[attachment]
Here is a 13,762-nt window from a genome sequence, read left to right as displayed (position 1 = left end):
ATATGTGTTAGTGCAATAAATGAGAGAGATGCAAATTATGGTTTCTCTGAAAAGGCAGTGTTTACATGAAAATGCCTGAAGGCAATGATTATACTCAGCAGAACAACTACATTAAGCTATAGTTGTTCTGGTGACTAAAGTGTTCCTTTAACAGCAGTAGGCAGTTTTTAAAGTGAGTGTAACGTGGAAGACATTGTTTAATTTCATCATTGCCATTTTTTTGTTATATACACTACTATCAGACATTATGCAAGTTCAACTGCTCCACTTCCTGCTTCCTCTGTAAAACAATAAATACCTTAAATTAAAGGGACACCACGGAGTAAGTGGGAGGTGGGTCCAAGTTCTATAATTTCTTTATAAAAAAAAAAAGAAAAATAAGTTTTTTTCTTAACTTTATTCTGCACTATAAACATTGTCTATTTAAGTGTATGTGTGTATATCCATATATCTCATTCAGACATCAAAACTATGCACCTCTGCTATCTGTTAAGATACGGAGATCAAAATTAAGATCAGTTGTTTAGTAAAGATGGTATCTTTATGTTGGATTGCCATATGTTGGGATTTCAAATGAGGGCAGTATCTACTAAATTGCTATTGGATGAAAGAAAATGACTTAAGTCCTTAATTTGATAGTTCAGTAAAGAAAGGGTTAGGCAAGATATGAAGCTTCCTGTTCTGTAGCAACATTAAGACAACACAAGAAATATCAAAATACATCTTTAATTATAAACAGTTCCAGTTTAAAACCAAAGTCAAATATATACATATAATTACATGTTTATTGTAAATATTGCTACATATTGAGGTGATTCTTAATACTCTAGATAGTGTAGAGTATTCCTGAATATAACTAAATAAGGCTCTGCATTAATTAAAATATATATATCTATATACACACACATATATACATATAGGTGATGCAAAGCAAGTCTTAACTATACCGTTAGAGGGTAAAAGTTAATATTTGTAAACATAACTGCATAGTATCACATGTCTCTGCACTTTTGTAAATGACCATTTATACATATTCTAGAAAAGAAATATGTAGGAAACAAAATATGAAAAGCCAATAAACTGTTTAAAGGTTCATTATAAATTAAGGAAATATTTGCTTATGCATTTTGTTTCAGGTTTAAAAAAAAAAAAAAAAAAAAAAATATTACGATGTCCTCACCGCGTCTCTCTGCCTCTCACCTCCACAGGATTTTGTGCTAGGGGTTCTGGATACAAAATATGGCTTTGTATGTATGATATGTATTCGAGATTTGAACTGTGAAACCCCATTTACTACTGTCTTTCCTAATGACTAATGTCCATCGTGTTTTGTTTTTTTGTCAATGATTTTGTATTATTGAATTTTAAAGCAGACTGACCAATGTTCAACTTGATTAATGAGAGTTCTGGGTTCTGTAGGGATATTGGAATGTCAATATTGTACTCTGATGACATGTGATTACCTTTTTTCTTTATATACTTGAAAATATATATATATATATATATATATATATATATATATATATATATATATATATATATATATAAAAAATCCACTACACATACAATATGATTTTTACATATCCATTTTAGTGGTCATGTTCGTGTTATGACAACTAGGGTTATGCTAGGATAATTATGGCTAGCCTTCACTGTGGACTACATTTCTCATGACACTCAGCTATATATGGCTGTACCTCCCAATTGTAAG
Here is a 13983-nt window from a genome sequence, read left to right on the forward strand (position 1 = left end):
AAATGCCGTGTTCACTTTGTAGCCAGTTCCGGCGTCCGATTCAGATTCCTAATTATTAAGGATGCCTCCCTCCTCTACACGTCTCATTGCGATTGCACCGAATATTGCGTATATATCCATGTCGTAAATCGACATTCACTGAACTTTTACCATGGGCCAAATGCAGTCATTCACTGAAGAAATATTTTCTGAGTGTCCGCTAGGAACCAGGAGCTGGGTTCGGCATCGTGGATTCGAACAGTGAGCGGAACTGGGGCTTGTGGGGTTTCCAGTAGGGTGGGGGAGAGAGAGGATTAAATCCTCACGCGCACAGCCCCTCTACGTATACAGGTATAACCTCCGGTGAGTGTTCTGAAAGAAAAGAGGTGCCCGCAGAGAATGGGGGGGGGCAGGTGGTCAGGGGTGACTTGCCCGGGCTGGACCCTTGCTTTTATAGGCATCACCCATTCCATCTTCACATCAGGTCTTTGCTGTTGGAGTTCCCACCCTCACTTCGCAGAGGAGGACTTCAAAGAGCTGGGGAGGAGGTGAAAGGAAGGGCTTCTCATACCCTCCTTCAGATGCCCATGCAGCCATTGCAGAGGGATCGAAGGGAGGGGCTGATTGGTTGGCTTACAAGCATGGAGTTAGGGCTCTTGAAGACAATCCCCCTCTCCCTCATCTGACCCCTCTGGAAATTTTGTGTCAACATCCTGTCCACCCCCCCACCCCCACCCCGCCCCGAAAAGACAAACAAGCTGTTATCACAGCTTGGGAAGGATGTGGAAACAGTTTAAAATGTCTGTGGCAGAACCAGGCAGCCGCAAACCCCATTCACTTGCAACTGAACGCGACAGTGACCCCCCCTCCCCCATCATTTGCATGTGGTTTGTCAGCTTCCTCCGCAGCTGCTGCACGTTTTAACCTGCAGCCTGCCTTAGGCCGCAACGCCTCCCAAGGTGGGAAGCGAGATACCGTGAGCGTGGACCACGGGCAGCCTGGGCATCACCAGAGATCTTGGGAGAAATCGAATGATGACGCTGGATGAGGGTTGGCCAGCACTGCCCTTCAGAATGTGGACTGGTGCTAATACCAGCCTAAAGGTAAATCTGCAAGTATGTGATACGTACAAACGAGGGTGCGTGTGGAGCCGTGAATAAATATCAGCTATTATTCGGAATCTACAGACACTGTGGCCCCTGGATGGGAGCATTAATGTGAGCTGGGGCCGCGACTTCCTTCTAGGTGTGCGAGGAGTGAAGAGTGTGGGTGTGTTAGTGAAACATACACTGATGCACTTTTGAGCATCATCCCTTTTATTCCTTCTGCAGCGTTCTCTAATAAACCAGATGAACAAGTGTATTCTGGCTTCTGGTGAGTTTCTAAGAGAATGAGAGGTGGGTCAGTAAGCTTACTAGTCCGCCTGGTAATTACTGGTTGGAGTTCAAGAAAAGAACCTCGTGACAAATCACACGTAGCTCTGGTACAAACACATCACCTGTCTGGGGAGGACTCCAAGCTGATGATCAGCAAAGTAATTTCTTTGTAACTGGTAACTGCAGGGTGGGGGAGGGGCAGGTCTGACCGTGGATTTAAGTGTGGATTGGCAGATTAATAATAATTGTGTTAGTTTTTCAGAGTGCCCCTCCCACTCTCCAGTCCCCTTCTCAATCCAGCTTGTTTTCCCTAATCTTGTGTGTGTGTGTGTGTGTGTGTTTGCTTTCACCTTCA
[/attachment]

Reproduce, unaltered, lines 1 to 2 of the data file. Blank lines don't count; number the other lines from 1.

Here is a 13,762-nt window from a genome sequence, read left to right as displayed (position 1 = left end):
ATATGTGTTAGTGCAATAAATGAGAGAGATGCAAATTATGGTTTCTCTGAAAAGGCAGTGTTTACATGAAAATGCCTGAAGGCAATGATTATACTCAGCAGAACAACTACATTAAGCTATAGTTGTTCTGGTGACTAAAGTGTTCCTTTAACAGCAGTAGGCAGTTTTTAAAGTGAGTGTAACGTGGAAGACATTGTTTAATTTCATCATTGCCATTTTTTTGTTATATACACTACTATCAGACATTATGCAAGTTCAACTGCTCCACTTCCTGCTTCCTCTGTAAAACAATAAATACCTTAAATTAAAGGGACACCACGGAGTAAGTGGGAGGTGGGTCCAAGTTCTATAATTTCTTTATAAAAAAAAAAAGAAAAATAAGTTTTTTTCTTAACTTTATTCTGCACTATAAACATTGTCTATTTAAGTGTATGTGTGTATATCCATATATCTCATTCAGACATCAAAACTATGCACCTCTGCTATCTGTTAAGATACGGAGATCAAAATTAAGATCAGTTGTTTAGTAAAGATGGTATCTTTATGTTGGATTGCCATATGTTGGGATTTCAAATGAGGGCAGTATCTACTAAATTGCTATTGGATGAAAGAAAATGACTTAAGTCCTTAATTTGATAGTTCAGTAAAGAAAGGGTTAGGCAAGATATGAAGCTTCCTGTTCTGTAGCAACATTAAGACAACACAAGAAATATCAAAATACATCTTTAATTATAAACAGTTCCAGTTTAAAACCAAAGTCAAATATATACATATAATTACATGTTTATTGTAAATATTGCTACATATTGAGGTGATTCTTAATACTCTAGATAGTGTAGAGTATTCCTGAATATAACTAAATAAGGCTCTGCATTAATTAAAATATATATATCTATATACACACACATATATACATATAGGTGATGCAAAGCAAGTCTTAACTATACCGTTAGAGGGTAAAAGTTAATATTTGTAAACATAACTGCATAGTATCACATGTCTCTGCACTTTTGTAAATGACCATTTATACATATTCTAGAAAAGAAATATGTAGGAAACAAAATATGAAAAGCCAATAAACTGTTTAAAGGTTCATTATAAATTAAGGAAATATTTGCTTATGCATTTTGTTTCAGGTTTAAAAAAAAAAAAAAAAAAAAAAATATTACGATGTCCTCACCGCGTCTCTCTGCCTCTCACCTCCACAGGATTTTGTGCTAGGGGTTCTGGATACAAAATATGGCTTTGTATGTATGATATGTATTCGAGATTTGAACTGTGAAACCCCATTTACTACTGTCTTTCCTAATGACTAATGTCCATCGTGTTTTGTTTTTTTGTCAATGATTTTGTATTATTGAATTTTAAAGCAGACTGACCAATGTTCAACTTGATTAATGAGAGTTCTGGGTTCTGTAGGGATATTGGAATGTCAATATTGTACTCTGATGACATGTGATTACCTTTTTTCTTTATATACTTGAAAATATATATATATATATATATATATATATATATATATATATATATATATATATATATATATAAAAAATCCACTACACATACAATATGATTTTTACATATCCATTTTAGTGGTCATGTTCGTGTTATGACAACTAGGGTTATGCTAGGATAATTATGGCTAGCCTTCACTGTGGACTACATTTCTCATGACACTCAGCTATATATGGCTGTACCTCCCAATTGTAAG